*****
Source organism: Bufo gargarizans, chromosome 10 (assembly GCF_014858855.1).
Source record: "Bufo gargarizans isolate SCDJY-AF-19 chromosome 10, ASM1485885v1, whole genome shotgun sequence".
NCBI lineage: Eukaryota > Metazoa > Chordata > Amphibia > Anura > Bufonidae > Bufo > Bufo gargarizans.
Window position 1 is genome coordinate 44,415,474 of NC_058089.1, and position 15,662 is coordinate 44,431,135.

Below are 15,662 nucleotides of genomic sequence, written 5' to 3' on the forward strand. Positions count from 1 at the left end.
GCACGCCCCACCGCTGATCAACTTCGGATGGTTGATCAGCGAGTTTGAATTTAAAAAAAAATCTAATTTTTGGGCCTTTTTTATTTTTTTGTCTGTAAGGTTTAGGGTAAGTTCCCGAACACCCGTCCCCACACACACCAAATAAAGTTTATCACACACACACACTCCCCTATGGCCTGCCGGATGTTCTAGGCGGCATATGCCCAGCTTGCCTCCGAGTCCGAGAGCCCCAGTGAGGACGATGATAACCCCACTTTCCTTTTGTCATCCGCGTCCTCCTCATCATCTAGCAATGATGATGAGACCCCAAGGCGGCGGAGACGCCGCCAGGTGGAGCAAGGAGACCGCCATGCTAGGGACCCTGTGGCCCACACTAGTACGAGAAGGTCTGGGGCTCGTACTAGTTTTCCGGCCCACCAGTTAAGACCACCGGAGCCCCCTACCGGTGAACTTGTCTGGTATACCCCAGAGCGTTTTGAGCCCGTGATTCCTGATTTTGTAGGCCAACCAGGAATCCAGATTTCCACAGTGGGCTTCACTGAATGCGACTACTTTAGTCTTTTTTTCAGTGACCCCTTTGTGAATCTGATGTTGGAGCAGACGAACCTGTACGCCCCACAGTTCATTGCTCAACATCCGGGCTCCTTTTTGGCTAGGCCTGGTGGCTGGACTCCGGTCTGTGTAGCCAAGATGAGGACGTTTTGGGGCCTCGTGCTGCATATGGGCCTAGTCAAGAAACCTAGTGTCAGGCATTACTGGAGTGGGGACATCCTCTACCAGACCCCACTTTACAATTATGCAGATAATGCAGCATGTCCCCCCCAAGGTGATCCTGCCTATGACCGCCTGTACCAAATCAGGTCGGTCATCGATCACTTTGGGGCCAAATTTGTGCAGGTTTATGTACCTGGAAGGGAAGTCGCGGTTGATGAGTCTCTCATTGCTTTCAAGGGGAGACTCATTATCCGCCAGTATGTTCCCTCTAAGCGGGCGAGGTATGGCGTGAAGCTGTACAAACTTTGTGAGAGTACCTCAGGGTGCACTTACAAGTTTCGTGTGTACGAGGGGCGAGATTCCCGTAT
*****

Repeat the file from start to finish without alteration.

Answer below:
Source organism: Bufo gargarizans, chromosome 10 (assembly GCF_014858855.1).
Source record: "Bufo gargarizans isolate SCDJY-AF-19 chromosome 10, ASM1485885v1, whole genome shotgun sequence".
NCBI lineage: Eukaryota > Metazoa > Chordata > Amphibia > Anura > Bufonidae > Bufo > Bufo gargarizans.
Window position 1 is genome coordinate 44,415,474 of NC_058089.1, and position 15,662 is coordinate 44,431,135.

Below are 15,662 nucleotides of genomic sequence, written 5' to 3' on the forward strand. Positions count from 1 at the left end.
GCACGCCCCACCGCTGATCAACTTCGGATGGTTGATCAGCGAGTTTGAATTTAAAAAAAAATCTAATTTTTGGGCCTTTTTTATTTTTTTGTCTGTAAGGTTTAGGGTAAGTTCCCGAACACCCGTCCCCACACACACCAAATAAAGTTTATCACACACACACACTCCCCTATGGCCTGCCGGATGTTCTAGGCGGCATATGCCCAGCTTGCCTCCGAGTCCGAGAGCCCCAGTGAGGACGATGATAACCCCACTTTCCTTTTGTCATCCGCGTCCTCCTCATCATCTAGCAATGATGATGAGACCCCAAGGCGGCGGAGACGCCGCCAGGTGGAGCAAGGAGACCGCCATGCTAGGGACCCTGTGGCCCACACTAGTACGAGAAGGTCTGGGGCTCGTACTAGTTTTCCGGCCCACCAGTTAAGACCACCGGAGCCCCCTACCGGTGAACTTGTCTGGTATACCCCAGAGCGTTTTGAGCCCGTGATTCCTGATTTTGTAGGCCAACCAGGAATCCAGATTTCCACAGTGGGCTTCACTGAATGCGACTACTTTAGTCTTTTTTTCAGTGACCCCTTTGTGAATCTGATGTTGGAGCAGACGAACCTGTACGCCCCACAGTTCATTGCTCAACATCCGGGCTCCTTTTTGGCTAGGCCTGGTGGCTGGACTCCGGTCTGTGTAGCCAAGATGAGGACGTTTTGGGGCCTCGTGCTGCATATGGGCCTAGTCAAGAAACCTAGTGTCAGGCATTACTGGAGTGGGGACATCCTCTACCAGACCCCACTTTACAATTATGCAGATAATGCAGCATGTCCCCCCCAAGGTGATCCTGCCTATGACCGCCTGTACCAAATCAGGTCGGTCATCGATCACTTTGGGGCCAAATTTGTGCAGGTTTATGTACCTGGAAGGGAAGTCGCGGTTGATGAGTCTCTCATTGCTTTCAAGGGGAGACTCATTATCCGCCAGTATGTTCCCTCTAAGCGGGCGAGGTATGGCGTGAAGCTGTACAAACTTTGTGAGAGTACCTCAGGGTGCACTTACAAGTTTCGTGTGTACGAGGGGCGAGATTCCCGTAT